9. And if you are unlucky, its API was designed by someone who thought they were smarter than their customers.

10. This particular flavor of BS complexity is why I wrote posetree.py. If you do robotics, you should check it out.

11. Which, judging by the trail of dead robot-framework-companies, is a fraught thing to do.



Video Friday is your weekly selection of awesome robotics videos, collected by your friends at IEEE Spectrum robotics. We also post a weekly calendar of upcoming robotics events for the next few months. Please send us your events for inclusion.

RoboCup 2024: 17–22 July 2024, EINDHOVEN, NETHERLANDSICRA@40: 23–26 September 2024, ROTTERDAM, NETHERLANDSIROS 2024: 14–18 October 2024, ABU DHABI, UNITED ARAB EMIRATESICSR 2024: 23–26 October 2024, ODENSE, DENMARKCybathlon 2024: 25–27 October 2024, ZURICH

Enjoy today’s videos!

In this video, you see the start of 1X’s development of an advanced AI system that chains simple tasks into complex actions using voice commands, allowing seamless multi-robot control and remote operation. By starting with single-task models, we ensure smooth transitions to more powerful unified models, ultimately aiming to automate high-level actions using AI.

This video does not contain teleoperation, computer graphics, cuts, video speedups, or scripted trajectory playback. It’s all controlled via neural networks.

[ 1X ]

As the old adage goes, one cannot claim to be a true man without a visit to the Great Wall of China. XBot-L, a full-sized humanoid robot developed by Robot Era, recently acquitted itself well in a walk along sections of the Great Wall.

[ Robot Era ]

The paper presents a novel rotary wing platform, that is capable of folding and expanding its wings during flight. Our source of inspiration came from birds’ ability to fold their wings to navigate through small spaces and dive. The design of the rotorcraft is based on the monocopter platform, which is inspired by the flight of Samara seeds.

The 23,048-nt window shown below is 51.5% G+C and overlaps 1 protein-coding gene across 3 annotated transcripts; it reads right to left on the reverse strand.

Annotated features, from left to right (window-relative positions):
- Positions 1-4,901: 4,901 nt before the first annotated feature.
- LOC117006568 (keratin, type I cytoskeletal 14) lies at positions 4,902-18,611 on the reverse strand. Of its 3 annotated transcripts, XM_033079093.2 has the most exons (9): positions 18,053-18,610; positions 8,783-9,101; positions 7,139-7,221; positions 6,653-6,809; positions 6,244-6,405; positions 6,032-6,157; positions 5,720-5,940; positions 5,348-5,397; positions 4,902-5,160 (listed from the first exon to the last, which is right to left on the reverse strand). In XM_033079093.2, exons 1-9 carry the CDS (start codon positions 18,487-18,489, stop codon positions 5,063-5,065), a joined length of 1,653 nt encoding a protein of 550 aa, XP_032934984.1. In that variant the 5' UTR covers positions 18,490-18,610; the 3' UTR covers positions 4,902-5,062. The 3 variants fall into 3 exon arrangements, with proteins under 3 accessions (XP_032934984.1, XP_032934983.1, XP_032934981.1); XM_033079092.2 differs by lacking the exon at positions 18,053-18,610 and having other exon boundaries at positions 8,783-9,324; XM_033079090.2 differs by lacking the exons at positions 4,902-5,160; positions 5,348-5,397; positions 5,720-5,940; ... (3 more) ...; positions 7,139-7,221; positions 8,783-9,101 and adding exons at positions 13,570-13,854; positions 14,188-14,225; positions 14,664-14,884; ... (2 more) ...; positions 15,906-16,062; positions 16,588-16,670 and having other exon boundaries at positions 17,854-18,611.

[ AirLab ]

We present a variable stiffness robotic skin (VSRS), a concept that integrates stiffness-changing capabilities, sensing, and actuation into a single, thin modular robot design. Reconfiguring, reconnecting, and reshaping VSRSs allows them to achieve new functions both on and in the absence of a host body.

[ Yale Faboratory ]

Heimdall is a new rover design for the 2024 University Rover Challenge (URC). This video shows highlights of Heimdall’s trip during the four missions at URC 2024.

Heimdall features a split body design with whegs (wheel legs), and a drill for sub-surface sample collection. It also has the ability to manipulate a variety of objects, collect surface samples, and perform onboard spectrometry and chemical tests.

[ WVU ]

I think this may be the first time I’ve seen an autonomous robot using a train? This one is delivering lunch boxes!

[ JSME ]

The AI system used identifies and separates red apples from green apples, after which a robotic arm picks up the red apples identified with a qb SoftHand Industry and gently places them in a basket.

My favorite part is the magnetic apple stem system.

[ QB Robotics ]

DexNex (v0, June 2024) is an anthropomorphic teleoperation testbed for dexterous manipulation at the Center for Robotics and Biosystems at Northwestern University. DexNex recreates human upper-limb functionality through a near 1-to-1 mapping between Operator movements and Avatar actions.

Motion of the Operator’s arms, hands, fingers, and head are fed forward to the Avatar, while fingertip pressures, finger forces, and camera images are fed back to the Operator. DexNex aims to minimize the latency of each subsystem to provide a seamless, immersive, and responsive user experience. Future research includes gaining a better understanding of the criticality of haptic and vision feedback for different manipulation tasks; providing arm-level grounded force feedback; and using machine learning to transfer dexterous skills from the human to the robot.

[ Northwestern ]

Sometimes the best path isn’t the smoothest or straightest surface, it’s the path that’s actually meant to be a path.

[ RaiLab ]

Fulfilling a school requirement by working in a Romanian locomotive factory one week each month, Daniela Rus learned to operate “machines that help us make things.” Appreciation for the practical side of math and science stuck with Daniela, who is now Director of the MIT Computer Science and Artificial Intelligence Laboratory (CSAIL).

[ MIT ]

For AI to achieve its full potential, non-experts need to be let into the development process, says Rumman Chowdhury, CEO and cofounder of Humane Intelligence. She tells the story of farmers fighting for the right to repair their own AI-powered tractors (which some manufacturers actually made illegal), proposing everyone should have the ability to report issues, patch updates or even retrain AI technologies for their specific uses.

[ TED ]



Video Friday is your weekly selection of awesome robotics videos, collected by your friends at IEEE Spectrum robotics. We also post a weekly calendar of upcoming robotics events for the next few months. Please send us your events for inclusion.

RoboCup 2024: 17–22 July 2024, EINDHOVEN, NETHERLANDSICRA@40: 23–26 September 2024, ROTTERDAM, NETHERLANDSIROS 2024: 14–18 October 2024, ABU DHABI, UNITED ARAB EMIRATESICSR 2024: 23–26 October 2024, ODENSE, DENMARKCybathlon 2024: 25–27 October 2024, ZURICH